The overall success rate of women candidates who ran for positions in the 2017 national elections was 16 percent, with 47 women elected to the National Assembly and three to the Senate. Women were elected to three of the 47 governorships. The constitution provides for the representation in government of ethnic minorities, but implementation was incomplete. The constitution also calls for persons with disabilities to hold a minimum of 5 percent of seats in the Senate and National Assembly. According to an October report by the Committee on the Elimination of all Forms of Discrimination against Women (CEDAW), persons with disabilities comprised only 2.8 percent of the Senate and National Assembly.
Section 4. Corruption and Lack of Transparency in Government
The law provides criminal penalties for official corruption. Despite public progress in fighting corruption during the year, the government did not implement relevant laws effectively, and officials frequently engaged in alleged corrupt practices with impunity. By mid year, there were almost daily press reports of government corruption, including land seizures, conflicts of interest in government procurement, favoritism and nepotism, and bribery.
Officials from agencies tasked with fighting corruption, including the Ethics and Anticorruption Commission (EACC), an independent agency; the ODPP; and the judiciary were sometimes the subjects of corruption allegations.
During the year President Kenyatta took a much more visible role in combating corruption, appointing a new director of public prosecutions, who initiated corruption investigations and prosecutions of dozens of government and parastatal officials with ties to both the ruling party and to the opposition, including some top-level officials such as the deputy chief justice of the Supreme Court. The national media closely covered the Director of Public Prosecution’s investigations into and arrests of officials stemming from multimillion dollar scandals at the National Youth Service, the Kenya Power and Lighting Company, the National Cereals and Produce Board, and the Standard Gauge Railway. These investigations and prosecutions remained active at year’s end.
The public continued to perceive corruption as a severe problem at all levels of government. According to an EACC national survey conducted in March 2016 but released during the year, 75 percent of respondents characterized corruption levels as “very high” in the country, and a slight majority said that corruption had increased during the previous year. A slight majority, however, also said the government was committed to the fight against corruption. Bribery was the most commonly reported type of corruption, with 38 percent of respondents reporting they had paid a bribe in the last year.
According to the 2018 Ernst and Young Fraud Survey, 88 percent of senior business executives agreed that corruption was widespread in business in Kenya. Corruption reportedly often influenced the outcomes of government tenders. Foreign firms reported having limited success bidding on public procurements, and asset misappropriation, bribery, and procurement fraud were serious challenges. The law provides penalties for corruption.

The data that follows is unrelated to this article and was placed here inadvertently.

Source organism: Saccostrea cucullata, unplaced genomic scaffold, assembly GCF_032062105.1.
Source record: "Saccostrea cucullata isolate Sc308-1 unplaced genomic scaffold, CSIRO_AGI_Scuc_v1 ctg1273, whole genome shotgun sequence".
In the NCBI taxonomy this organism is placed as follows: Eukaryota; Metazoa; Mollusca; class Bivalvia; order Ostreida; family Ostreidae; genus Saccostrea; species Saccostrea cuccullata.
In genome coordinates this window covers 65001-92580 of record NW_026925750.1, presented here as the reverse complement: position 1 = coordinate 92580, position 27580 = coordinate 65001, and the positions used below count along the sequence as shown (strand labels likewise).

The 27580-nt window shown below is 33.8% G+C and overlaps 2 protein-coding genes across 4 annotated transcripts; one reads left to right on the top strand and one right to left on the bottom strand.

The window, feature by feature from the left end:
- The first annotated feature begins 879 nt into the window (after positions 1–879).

The EACC has the legal mandate to investigate official corruption allegations, develop and enforce a code of ethics for public officials, and engage in public outreach on corruption. The EACC, however, lacks prosecutorial authority and must refer cases to the ODPP to initiate prosecutions. Both agencies lacked the technical and financial capacity to execute their mandates fully, and the government decreased the EACC’s budget to 2.9 billion shillings ($29 million) in 2018/19 from 4.3 billion shillings ($43 million) in 2017/18. At the end of 2017, the EACC reported having more than 319 corruption cases pending in court, and assets valued at approximately 256 million shillings ($2.6 million) were recovered. The EACC had secured 31 convictions over the 12 months prior to August, some of which included several individuals, making the past year the most successful year in the commission’s history.
The government took steps towards combatting corruption, including increasing investigations and prosecutions. The government made limited progress on other commitments, including the adoption of international anticorruption standards and the digitization of government records and processes. Because courts remained subject to significant case backlogs, cases could take years to resolve.
Corruption: While police and government corruption was widely viewed as endemic, authorities rarely arrested and prosecuted public officers (see section 1.d.). A 2016 survey conducted by the EACC cited police as the government department perceived as most corrupt by the public.
Police corruption remained a significant problem. Human rights NGOs reported that police often stopped and arrested citizens to extort bribes. Police sometimes jailed on trumped-up charges or beat those who could not pay the bribes. During police vetting conducted by the NPSC in recent years, numerous police officers were exposed as having the equivalent of hundreds of thousands of dollars in their bank accounts, far exceeding what would be possible to save from their salaries. Mobile money records showed that some officers also transferred money to superior officers. Media and civil society groups reported that police used illegal confinement, extortion, physical abuse, and fabricated charges to accomplish law enforcement objectives as well as to facilitate illegal activities.